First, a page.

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Exodus: Dioses y reyes
Ridley Scott Reino Unido, 2014
In many ways, Exodus adhered to the formula that is being used across various 3D action blockbusters… Although formulaic, the depth fields that were constructed in this system were extensive and rich in detail, proving that Scott and his stereographic team have a good eye for how to use 3D technology in dynamic ways.
January 22, 2015
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I don’t expect all films set in ancient cultures to be 100% authentic in their design and their depiction of events. Considerations of spectacle and general visual appeal take precedence at times. But Exodus goes a bit over the top. Even a one-time tourist to Egypt who was paying the slightest attention to the guide would spot some laugh-out-loud moments here.
January 11, 2015
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It’s sad to say that the most interesting aspects of this film don’t actually occur on the screen. There has been much rhubarbing about how, in an interview with Variety, Ridley Scott offered some rather unreconstructed commentary on the casting process of the film and the fact that all his lead players were white purely as a way to secure funding. This Partridge-like marketing snafu offers a thorny philosophical talking point which the film is sorely lacking.
December 24, 2014
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Scott probably knows that Exodus was a bad idea. Not even the Red Sea — the object of The Ten Commandments’ high point — parts with any conviction. Surely he can see that turning the Burning Bush into a blob of Sterno was a mistake. So was representing the Almighty as a vindictive English snot. These aren’t plagues he unleashes so much as tantrums.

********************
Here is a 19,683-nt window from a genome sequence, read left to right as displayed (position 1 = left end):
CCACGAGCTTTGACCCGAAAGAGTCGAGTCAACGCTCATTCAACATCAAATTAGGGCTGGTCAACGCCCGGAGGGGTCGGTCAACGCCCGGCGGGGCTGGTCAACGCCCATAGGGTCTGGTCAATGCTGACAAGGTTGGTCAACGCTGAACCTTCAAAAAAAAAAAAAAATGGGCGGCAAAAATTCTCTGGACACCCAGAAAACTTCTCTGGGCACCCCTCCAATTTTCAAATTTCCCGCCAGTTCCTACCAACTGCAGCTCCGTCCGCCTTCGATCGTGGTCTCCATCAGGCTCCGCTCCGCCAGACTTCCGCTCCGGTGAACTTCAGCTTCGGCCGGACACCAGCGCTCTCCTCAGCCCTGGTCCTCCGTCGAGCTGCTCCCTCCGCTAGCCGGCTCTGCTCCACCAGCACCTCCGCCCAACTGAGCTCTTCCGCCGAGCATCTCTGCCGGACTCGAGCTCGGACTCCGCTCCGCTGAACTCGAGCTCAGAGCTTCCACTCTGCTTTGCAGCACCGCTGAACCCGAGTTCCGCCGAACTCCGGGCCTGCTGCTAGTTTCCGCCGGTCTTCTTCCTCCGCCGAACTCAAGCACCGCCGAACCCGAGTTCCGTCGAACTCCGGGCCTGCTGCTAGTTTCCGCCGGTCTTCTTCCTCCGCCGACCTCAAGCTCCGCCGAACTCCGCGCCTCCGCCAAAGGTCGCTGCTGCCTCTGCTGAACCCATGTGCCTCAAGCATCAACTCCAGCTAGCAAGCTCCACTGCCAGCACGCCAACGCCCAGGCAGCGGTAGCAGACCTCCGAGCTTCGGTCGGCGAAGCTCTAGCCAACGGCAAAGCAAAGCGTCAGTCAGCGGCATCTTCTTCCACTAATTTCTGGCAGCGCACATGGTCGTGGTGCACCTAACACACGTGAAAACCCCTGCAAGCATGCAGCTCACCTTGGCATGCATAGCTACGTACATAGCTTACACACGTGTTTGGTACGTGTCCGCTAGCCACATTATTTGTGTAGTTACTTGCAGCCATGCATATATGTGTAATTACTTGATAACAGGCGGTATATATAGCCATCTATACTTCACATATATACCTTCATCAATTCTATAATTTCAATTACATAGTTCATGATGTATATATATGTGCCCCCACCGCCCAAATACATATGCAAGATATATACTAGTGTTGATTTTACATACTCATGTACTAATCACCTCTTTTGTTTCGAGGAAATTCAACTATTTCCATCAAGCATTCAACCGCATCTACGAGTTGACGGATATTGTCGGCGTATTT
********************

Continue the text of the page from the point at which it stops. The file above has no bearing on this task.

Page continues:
December 16, 2014
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I was impressed at first. Not anymore." So says Moses, ungratefully, to God – and the same might be said of this long, tone-deaf version of the Moses story. It’s impressive at first, at least as spectacle; but it falters as it goes, gets increasingly crass and insensitive, and ends up close to intolerable.
December 15, 2014
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Exodus: Gods and Kings is as uneven as Ridley Scott’s career; at times, it seems to be a journey through the director’s greatest strengths and weaknesses. The good news is that his strengths eventually win out; the bad news is all the awkward storytelling and botched character interactions we have to wade through to get to the good stuff. Once we do, though, Exodus is a hoot.
December 12, 2014
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Every bit as fusty as Robin Hood, Ridley Scott’s biblical epic takes two off-beat, more or less mutually exclusive interpretations of Exodus—God is a delusion motivated by Moses’ latent guilt; God is real, but only helping the Jews because he wants to punish the Pharaohs for deifying themselves—and flattens them into 2.5 hours of digital mattes, CGI disasters, and scowling.
December 11, 2014
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It’s not just that Exodus: Gods and Kings is crafted as a biblical epic for a secular age. That would be too simplistic a charge to lob at it. The problem is that Exodus treats the calling of Moses (Christian Bale) and the Flight from Egypt as a group of flashy signposts (the burning bush, the plagues, the parting of the Red Sea) strung along by standard-issue sword-and-sandal folderol. The Book of Exodus is not entirely suited to an action film, but so what? Prophesy, prophesy, clang clang clang.
December 11, 2014
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Between the notion that the parting of the Red Sea was a tsunami and Bale’s positioning of Moses as less of a prophet than a shell-shocked war veteran with blood-stained hands and visions of a prissy preteen boy claiming, “I Am,” Exodus approaches Noah’s strongest moments of secularized sacred content. But Scott lacks Aronofsky’s even just momentary commitment to queering the canon. Be those tornadoes or be they fingers of God, Exodus remains hopelessly lost on the fringes of a cinematic Canaan.
December 04, 2014
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What of that ocean that gets parted? It’s there that Sir Ridley is really in his element, orchestrating a massive chase and battle scene backgrounded by tempestuous tornadoes and tidal waves. It’s a bloody gorgeous bit of comic-book pageantry that reaches an apex when Moses and Rhamses throw Sergio Leone-like shade at each other while a tsunami swells on the horizon. Really, like much of the movie, it’s laughable in the best way—completely, committedly, and earnestly batshit.
December 03, 2014
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